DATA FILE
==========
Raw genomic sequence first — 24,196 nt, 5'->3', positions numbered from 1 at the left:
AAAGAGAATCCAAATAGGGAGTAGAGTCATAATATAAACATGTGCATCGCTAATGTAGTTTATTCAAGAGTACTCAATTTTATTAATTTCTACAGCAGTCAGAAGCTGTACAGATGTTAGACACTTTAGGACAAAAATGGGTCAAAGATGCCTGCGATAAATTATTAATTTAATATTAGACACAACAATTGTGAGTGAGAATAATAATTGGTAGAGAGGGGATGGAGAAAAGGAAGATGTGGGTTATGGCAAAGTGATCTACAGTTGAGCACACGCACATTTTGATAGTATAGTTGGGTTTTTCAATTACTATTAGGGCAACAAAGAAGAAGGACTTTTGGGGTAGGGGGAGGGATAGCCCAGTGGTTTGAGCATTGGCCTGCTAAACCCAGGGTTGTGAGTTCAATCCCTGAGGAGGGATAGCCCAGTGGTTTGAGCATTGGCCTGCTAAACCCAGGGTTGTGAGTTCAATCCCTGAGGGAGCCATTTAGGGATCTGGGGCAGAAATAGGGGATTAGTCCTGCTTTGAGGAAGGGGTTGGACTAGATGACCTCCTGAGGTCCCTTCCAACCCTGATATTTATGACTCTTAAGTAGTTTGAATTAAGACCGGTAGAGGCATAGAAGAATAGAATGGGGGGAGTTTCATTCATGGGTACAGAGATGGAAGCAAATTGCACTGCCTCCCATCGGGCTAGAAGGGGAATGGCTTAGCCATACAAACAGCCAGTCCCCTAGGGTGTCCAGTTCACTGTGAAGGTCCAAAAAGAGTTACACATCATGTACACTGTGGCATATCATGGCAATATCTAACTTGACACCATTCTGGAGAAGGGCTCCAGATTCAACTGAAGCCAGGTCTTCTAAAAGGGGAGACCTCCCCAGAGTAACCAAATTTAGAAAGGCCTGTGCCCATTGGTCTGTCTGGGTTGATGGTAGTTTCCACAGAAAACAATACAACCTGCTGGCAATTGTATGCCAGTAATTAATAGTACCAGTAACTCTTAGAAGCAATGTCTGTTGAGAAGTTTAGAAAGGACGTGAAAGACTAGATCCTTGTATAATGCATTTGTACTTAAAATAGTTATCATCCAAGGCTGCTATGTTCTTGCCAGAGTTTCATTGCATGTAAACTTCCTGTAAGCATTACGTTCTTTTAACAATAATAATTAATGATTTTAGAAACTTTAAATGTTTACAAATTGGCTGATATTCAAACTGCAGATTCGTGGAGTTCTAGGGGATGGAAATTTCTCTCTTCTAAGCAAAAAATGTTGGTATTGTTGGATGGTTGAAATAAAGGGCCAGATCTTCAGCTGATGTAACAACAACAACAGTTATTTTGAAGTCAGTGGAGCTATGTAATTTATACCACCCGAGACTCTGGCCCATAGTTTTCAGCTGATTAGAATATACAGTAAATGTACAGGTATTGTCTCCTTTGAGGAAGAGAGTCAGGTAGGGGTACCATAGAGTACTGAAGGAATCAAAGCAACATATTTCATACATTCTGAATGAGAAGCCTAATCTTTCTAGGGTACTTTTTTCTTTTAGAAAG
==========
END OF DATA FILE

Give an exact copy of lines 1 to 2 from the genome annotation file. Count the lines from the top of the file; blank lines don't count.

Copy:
Raw genomic sequence first — 24,196 nt, 5'->3', positions numbered from 1 at the left:
AAAGAGAATCCAAATAGGGAGTAGAGTCATAATATAAACATGTGCATCGCTAATGTAGTTTATTCAAGAGTACTCAATTTTATTAATTTCTACAGCAGTCAGAAGCTGTACAGATGTTAGACACTTTAGGACAAAAATGGGTCAAAGATGCCTGCGATAAATTATTAATTTAATATTAGACACAACAATTGTGAGTGAGAATAATAATTGGTAGAGAGGGGATGGAGAAAAGGAAGATGTGGGTTATGGCAAAGTGATCTACAGTTGAGCACACGCACATTTTGATAGTATAGTTGGGTTTTTCAATTACTATTAGGGCAACAAAGAAGAAGGACTTTTGGGGTAGGGGGAGGGATAGCCCAGTGGTTTGAGCATTGGCCTGCTAAACCCAGGGTTGTGAGTTCAATCCCTGAGGAGGGATAGCCCAGTGGTTTGAGCATTGGCCTGCTAAACCCAGGGTTGTGAGTTCAATCCCTGAGGGAGCCATTTAGGGATCTGGGGCAGAAATAGGGGATTAGTCCTGCTTTGAGGAAGGGGTTGGACTAGATGACCTCCTGAGGTCCCTTCCAACCCTGATATTTATGACTCTTAAGTAGTTTGAATTAAGACCGGTAGAGGCATAGAAGAATAGAATGGGGGGAGTTTCATTCATGGGTACAGAGATGGAAGCAAATTGCACTGCCTCCCATCGGGCTAGAAGGGGAATGGCTTAGCCATACAAACAGCCAGTCCCCTAGGGTGTCCAGTTCACTGTGAAGGTCCAAAAAGAGTTACACATCATGTACACTGTGGCATATCATGGCAATATCTAACTTGACACCATTCTGGAGAAGGGCTCCAGATTCAACTGAAGCCAGGTCTTCTAAAAGGGGAGACCTCCCCAGAGTAACCAAATTTAGAAAGGCCTGTGCCCATTGGTCTGTCTGGGTTGATGGTAGTTTCCACAGAAAACAATACAACCTGCTGGCAATTGTATGCCAGTAATTAATAGTACCAGTAACTCTTAGAAGCAATGTCTGTTGAGAAGTTTAGAAAGGACGTGAAAGACTAGATCCTTGTATAATGCATTTGTACTTAAAATAGTTATCATCCAAGGCTGCTATGTTCTTGCCAGAGTTTCATTGCATGTAAACTTCCTGTAAGCATTACGTTCTTTTAACAATAATAATTAATGATTTTAGAAACTTTAAATGTTTACAAATTGGCTGATATTCAAACTGCAGATTCGTGGAGTTCTAGGGGATGGAAATTTCTCTCTTCTAAGCAAAAAATGTTGGTATTGTTGGATGGTTGAAATAAAGGGCCAGATCTTCAGCTGATGTAACAACAACAACAGTTATTTTGAAGTCAGTGGAGCTATGTAATTTATACCACCCGAGACTCTGGCCCATAGTTTTCAGCTGATTAGAATATACAGTAAATGTACAGGTATTGTCTCCTTTGAGGAAGAGAGTCAGGTAGGGGTACCATAGAGTACTGAAGGAATCAAAGCAACATATTTCATACATTCTGAATGAGAAGCCTAATCTTTCTAGGGTACTTTTTTCTTTTAGAAAG